The magazine production department used to be about tracking insertion orders and hard-copy ad materials, and shipping by hand all of the magazine pages to the printer. These days, though, with so many automated tasks and so many different and growing publishing outlets, the traditional production department has gone by the way side.
Publishers have a lot more to worry about than just publishing a print magazine. Most are publishing online, to a bevy of mobile devices and to various social media. Yesterday’s production department has had to morph into a tech-savvy group of multi-taskers.
“It’s an exciting time and it’s a time of great change,” said Ellen Payne [pictured], director of editorial operations at Hearst. “Traditional production people are wondering, ‘where do I fit into this New World Order’? You should be able to do more than just one thing. The traditional production departments—the people with the strongest technical skills—will have a bigger role to play down the road.”
Hearst shook up its production department about five years ago by doing away with silo-ed, individual production teams for specific magazines and created a core production team that services all 15 titles. “We have a core centralized production team of four highly skilled people that handle 17,000-plus edit pages a year,” Payne said. To make it work, Hearst has automated a bunch of things and designs pages as cleanly as possible, Payne adds. This new team also handles the production of Hearst’s digital magazines, such as Popular Mechanics, which are published by Zinio.
New Tech Solutions
The ability to publish to multiple outlets wouldn’t be possible without the ever-developing technologies publishers have come to rely on. Hearst uses Adobe InDesign, InCopy and K4 for its editorial prepress side. The company also uses the plug-in Made to Print to automate much of the editorial workflow. And it uses Kodak’s Prinergy and InSite prepress portal to send pages to the printer and PDFs to its asset management system, Payne says. Prinergy enables the publisher to do a lot of virtual proofing and press-side virtual proofing at printers. “It saves a lot of time and energy and paper,” she said. Six months ago, about half of Hearst’s titles were virtual on the press side and two to three were virtual internally. The company plans to do virtual proofing on a wider scale and will roll that out over the next year, Payne said.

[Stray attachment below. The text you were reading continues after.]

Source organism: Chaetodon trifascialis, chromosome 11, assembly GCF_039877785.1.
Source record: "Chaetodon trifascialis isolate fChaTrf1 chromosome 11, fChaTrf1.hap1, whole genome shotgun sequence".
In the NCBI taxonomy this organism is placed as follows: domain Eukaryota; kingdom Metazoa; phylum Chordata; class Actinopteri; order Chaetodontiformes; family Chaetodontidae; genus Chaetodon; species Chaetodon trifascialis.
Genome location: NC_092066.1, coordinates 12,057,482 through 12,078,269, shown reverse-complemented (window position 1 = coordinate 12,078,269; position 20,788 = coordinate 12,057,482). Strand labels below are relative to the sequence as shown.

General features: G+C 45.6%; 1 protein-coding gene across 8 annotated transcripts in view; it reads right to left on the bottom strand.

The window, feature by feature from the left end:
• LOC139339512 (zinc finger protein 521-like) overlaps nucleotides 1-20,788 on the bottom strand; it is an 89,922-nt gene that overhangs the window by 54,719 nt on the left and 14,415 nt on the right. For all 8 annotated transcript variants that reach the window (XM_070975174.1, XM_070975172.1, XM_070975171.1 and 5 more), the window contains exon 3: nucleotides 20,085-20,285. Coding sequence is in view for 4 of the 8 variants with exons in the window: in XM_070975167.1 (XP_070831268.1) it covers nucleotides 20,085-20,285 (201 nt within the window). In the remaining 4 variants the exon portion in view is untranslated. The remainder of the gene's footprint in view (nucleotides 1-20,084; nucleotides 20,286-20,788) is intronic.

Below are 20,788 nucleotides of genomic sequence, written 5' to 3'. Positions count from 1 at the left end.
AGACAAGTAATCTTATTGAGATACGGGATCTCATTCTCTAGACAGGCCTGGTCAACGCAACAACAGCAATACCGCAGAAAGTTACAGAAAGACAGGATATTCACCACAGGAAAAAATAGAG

The production workflow at Hearst looks something like this: When the edit pages have all gone through the editorial and design processes and are ready to go to the printer, the production staff uses Made to Print to send files to the printer at Prinergy. At the same time, Made to Print sends files to Hearst’s archives – a temporary repository where files are manually collected and bundled and uploaded to the FTP site where it is outsourced to India to have XML added. The files come back within 36 to 48 hours. The digital staff then grabs the files from the FTP site and puts them into the home-grown XML repository site. From there, files are sent out to syndication partners and can be adjusted to fit whichever XML feed they require.
All of Hearst’s digital systems were built from scratch using open code. “We can maintain controls and updates; the same for the ad platform, the circ platform, etc.,” said Erin Dailey, director of project process and business standards. Dailey is responsible for maintaining resources and standards throughout Hearst’s digital media and identifying repetitive actions or things that could be automated—a task most publishers should employ.
“The beauty of having XML created in India and put on FTP is we can do whatever we want with it,” Dailey added. “We have an automatic process and have our open-source internal platform. Our CMS platform is handled by internal engineers, so all a Web editor has to do is go in and grab it.” According to Dailey, the average time for print to Web production for Web editors is now between two to five days thanks to all of the automation the publisher has incorporated. That compares to two weeks from start to finish with the old system.
Hearst also uses a program called Meebo that allows it to share content across all of its different Web sites and extends its brands into the social networking arena, Dailey said.